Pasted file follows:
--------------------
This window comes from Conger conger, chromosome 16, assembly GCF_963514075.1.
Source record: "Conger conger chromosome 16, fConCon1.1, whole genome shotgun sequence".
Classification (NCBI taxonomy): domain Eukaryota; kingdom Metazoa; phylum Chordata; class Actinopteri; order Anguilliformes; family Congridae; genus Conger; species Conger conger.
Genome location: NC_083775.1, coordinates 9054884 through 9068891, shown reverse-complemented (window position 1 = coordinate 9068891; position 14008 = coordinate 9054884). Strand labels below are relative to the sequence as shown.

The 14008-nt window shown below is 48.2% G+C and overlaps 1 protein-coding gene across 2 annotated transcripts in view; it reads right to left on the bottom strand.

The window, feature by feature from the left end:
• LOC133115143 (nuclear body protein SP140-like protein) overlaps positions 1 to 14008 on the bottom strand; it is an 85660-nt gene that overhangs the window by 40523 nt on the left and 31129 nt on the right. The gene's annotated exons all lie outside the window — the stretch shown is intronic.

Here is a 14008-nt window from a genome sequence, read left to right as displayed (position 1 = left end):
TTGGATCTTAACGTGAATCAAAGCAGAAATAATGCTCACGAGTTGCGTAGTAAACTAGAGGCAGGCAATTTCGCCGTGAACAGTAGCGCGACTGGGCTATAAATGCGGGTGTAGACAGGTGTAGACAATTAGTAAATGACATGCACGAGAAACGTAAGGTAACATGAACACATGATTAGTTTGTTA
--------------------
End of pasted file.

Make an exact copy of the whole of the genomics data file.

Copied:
This window comes from Conger conger, chromosome 16, assembly GCF_963514075.1.
Source record: "Conger conger chromosome 16, fConCon1.1, whole genome shotgun sequence".
Classification (NCBI taxonomy): domain Eukaryota; kingdom Metazoa; phylum Chordata; class Actinopteri; order Anguilliformes; family Congridae; genus Conger; species Conger conger.
Genome location: NC_083775.1, coordinates 9054884 through 9068891, shown reverse-complemented (window position 1 = coordinate 9068891; position 14008 = coordinate 9054884). Strand labels below are relative to the sequence as shown.

The 14008-nt window shown below is 48.2% G+C and overlaps 1 protein-coding gene across 2 annotated transcripts in view; it reads right to left on the bottom strand.

The window, feature by feature from the left end:
• LOC133115143 (nuclear body protein SP140-like protein) overlaps positions 1 to 14008 on the bottom strand; it is an 85660-nt gene that overhangs the window by 40523 nt on the left and 31129 nt on the right. The gene's annotated exons all lie outside the window — the stretch shown is intronic.

Here is a 14008-nt window from a genome sequence, read left to right as displayed (position 1 = left end):
TTGGATCTTAACGTGAATCAAAGCAGAAATAATGCTCACGAGTTGCGTAGTAAACTAGAGGCAGGCAATTTCGCCGTGAACAGTAGCGCGACTGGGCTATAAATGCGGGTGTAGACAGGTGTAGACAATTAGTAAATGACATGCACGAGAAACGTAAGGTAACATGAACACATGATTAGTTTGTTA